NEW YORK (AP) — In “The Clouds of Sils Maria,” Kristen Stewart’s celebrity has been inverted. The paparazzi rush right past her.
She plays the efficient, constantly emailing assistant to Juliette Binoche’s famed European actress. Reading tabloid stories about a Hollywood starlet (played by Chloe Grace Moretz), she shrugs: “It’s celebrity news. It’s fun.” When she’s running through possible roles for her boss, the former “Twilight” star describes one film as having werewolves “for some reason.”
“I had to seriously harness the glee that was exploding across my face when I was saying some of those lines,” Stewart said in an interview. “I don’t think that’s what the movie is fully about. It’s not a commentary about the insane nature of the media in the States, especially. But no one knows about that more than me.”
Stewart, 24, doesn’t seem so much like she’s fleeing her teen idol past as she’s already long gone, maybe just glancing back, with a wink. “The Clouds of Sils Maria,” directed by French filmmaker Olivier Assayas (“Carlos,” ”Summer Hours”), which opens in theaters April 10, is part of a string of recent and upcoming films Stewart has made in a headlong rush.
“I’m having more fun now than I ever have,” says Stewart. “These movies go by (she snaps her fingers). We made ‘Camp X-Ray’ in 20 days. It’s just better when it’s faster.”
The frenetic pace is in stark contrast to the plodding demands of a five-film franchise like “Twilight.” The movies now are largely independent, and the roles (like in “Sils Maria”) are often supporting or part of an ensemble. She co-starred as Julianne Moore’s daughter in “Still Alice” and played a Guantanamo guard in “Camp X-Ray.” She’s completed a science-fiction romance (“Equals”), a stoner thriller (“American Ultra”) and a New York mugging drama (“Anesthesia”). She’s been filming Kelly Reichardt’s adaptation of Maile Meloy short stories, and she’s to co-star in Woody Allen’s next film.
“Because of the lack of expectation of any of these movies, there were no moments that people had read in a book that were the most important thing in their lives,” she says, referring to her “Twilight” role. “I really let go.”
Shew adds she’s “gotten a lot better at trusting myself and not thinking that you need to use these nerves and crazy inertia to convince everyone on the set that you’re legitimate.”
Stewart’s post-“Twilight” work reveals (or perhaps reminds) that her nature is less as a megawatt star than an actress bent on naturalism, instinct and inquisitiveness. She has basically returned to making much the same kind of indies she made outside of “Twilight”: “Adventureland,” ”Welcome to the Rileys,” ”The Runaways.” There’s a distinct lack of preciousness in choosing projects or any evident career-building.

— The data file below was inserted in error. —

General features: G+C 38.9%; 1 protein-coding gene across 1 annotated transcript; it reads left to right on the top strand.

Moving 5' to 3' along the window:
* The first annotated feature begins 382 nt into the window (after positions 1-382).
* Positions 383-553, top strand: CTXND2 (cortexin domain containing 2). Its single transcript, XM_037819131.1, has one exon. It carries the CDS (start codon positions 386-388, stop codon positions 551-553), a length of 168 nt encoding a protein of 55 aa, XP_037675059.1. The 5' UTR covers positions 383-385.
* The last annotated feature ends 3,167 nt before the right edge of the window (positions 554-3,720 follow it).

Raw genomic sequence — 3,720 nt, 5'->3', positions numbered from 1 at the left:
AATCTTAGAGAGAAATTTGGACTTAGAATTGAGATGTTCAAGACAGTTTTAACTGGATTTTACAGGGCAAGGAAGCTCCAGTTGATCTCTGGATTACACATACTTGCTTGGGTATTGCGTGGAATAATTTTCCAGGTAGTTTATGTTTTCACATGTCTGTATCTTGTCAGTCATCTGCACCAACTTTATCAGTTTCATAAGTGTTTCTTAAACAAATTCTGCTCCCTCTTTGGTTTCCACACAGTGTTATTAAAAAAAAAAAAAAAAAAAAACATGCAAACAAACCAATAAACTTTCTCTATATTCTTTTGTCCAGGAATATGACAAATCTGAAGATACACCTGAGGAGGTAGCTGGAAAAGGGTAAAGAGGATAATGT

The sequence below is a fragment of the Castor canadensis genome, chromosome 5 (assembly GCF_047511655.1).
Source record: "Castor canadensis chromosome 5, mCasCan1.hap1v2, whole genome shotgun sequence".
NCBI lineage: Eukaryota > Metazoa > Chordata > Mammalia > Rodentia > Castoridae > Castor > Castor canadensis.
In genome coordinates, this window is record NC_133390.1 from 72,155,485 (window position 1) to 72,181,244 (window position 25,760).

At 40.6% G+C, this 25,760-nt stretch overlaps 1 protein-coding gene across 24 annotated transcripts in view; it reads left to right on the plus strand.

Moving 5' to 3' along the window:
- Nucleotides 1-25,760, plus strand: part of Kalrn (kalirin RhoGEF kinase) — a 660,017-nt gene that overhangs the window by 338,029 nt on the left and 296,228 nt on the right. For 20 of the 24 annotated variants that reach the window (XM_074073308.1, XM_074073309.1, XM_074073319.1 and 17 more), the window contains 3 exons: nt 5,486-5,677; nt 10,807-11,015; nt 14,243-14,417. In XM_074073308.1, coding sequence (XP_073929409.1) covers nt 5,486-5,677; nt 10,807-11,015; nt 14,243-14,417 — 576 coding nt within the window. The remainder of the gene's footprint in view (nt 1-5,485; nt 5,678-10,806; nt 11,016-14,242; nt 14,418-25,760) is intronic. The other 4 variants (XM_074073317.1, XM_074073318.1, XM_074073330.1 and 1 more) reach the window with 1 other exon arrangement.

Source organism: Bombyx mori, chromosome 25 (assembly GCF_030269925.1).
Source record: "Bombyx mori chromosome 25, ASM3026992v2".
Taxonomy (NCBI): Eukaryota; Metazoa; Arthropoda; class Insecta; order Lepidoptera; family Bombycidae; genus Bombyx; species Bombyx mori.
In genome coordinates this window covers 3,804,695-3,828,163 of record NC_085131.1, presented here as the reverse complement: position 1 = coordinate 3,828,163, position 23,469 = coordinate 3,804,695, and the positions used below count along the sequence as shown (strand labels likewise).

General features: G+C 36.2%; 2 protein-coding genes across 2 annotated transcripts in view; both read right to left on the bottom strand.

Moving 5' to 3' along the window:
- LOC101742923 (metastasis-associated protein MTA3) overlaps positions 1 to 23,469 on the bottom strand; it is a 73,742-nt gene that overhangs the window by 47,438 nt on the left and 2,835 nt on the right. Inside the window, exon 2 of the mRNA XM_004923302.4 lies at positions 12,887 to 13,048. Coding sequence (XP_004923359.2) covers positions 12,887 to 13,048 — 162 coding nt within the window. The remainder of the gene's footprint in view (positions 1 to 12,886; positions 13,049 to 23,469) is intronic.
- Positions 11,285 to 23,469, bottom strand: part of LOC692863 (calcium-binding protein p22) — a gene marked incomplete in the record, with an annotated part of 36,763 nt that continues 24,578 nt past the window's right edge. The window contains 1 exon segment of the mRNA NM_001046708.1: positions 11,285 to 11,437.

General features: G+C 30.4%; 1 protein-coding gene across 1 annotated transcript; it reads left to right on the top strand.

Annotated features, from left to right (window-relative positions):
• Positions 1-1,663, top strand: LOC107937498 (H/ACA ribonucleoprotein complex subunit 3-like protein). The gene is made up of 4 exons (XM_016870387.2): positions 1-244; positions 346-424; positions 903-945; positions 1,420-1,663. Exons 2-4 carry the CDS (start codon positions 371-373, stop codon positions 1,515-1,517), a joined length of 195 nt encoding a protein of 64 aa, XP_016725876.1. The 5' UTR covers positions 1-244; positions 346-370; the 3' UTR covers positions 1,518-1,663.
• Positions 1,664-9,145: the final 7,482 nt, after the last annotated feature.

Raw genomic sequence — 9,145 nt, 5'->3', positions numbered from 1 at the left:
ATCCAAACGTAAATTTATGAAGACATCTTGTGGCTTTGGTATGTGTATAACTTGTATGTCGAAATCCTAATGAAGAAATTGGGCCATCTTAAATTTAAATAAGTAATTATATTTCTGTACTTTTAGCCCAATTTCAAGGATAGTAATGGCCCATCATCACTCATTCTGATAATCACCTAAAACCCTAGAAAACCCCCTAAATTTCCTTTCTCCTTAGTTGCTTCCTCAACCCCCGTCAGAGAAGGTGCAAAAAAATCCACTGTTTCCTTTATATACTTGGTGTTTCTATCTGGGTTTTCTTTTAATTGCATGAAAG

“All my favorite actors are not people that go off and make these characters that are iron-clad perfect,” Stewart says. “I want to see people willing to go places they’re not determining. You want to see the surprise in people’s faces.”
Assayas approached Stewart for “Clouds of Sils Maria” on the suggestion of producer Charles Gillibert, who had worked with Stewart on the Jack Kerouac adaption “On the Road,” also a French production. Stewart says she never got the script (“and in their very French way they didn’t call or ask or push”), so the role was cast for Mia Wasikowska. After Wasikowska dropped out, Stewart came aboard.
“It’s really something that you have not seen her in,” Assayas said at the Cannes Film Festival, where the film first premiered. “Kristen, whatever image one has of her, ultimately she’s just a great actress by any standard.”
She has certainly won the French over. In February, she became the first American actress to ever win a Cesar, France’s top film award, for her performance in “Clouds of Sils Maria.”
Of the actor-publicist relationship Stewart says: “It’s always more complicated than: ‘Go get me water.'” Though she’s playing a character on the opposite side of fame, it may be the role closest to Stewart herself.
“It’s so not a departure. It’s a world that I know so well and that I’ve observed so much of,” Stewart says. “I really wasn’t trying to be anyone else.”
In person, Stewart seems to physically shrink, balled up in a defensive pose, her sleeves pulled over her hands. She never exactly loosens up, but she’s animated when talking about her inspirations and her newfound creative freedom.
When asked about how “Twilight” changed her, Stewart rambles reluctantly on how it helped her realize she’s an actor. But when it’s pointed out that it sounds like “Twilight” is far from her thoughts, she quickly nods.
“Completely. I only have to think about that when someone asks me.”
Follow AP Film Writer Jake Coyle on Twitter at: http://twitter.com/jakecoyleAP
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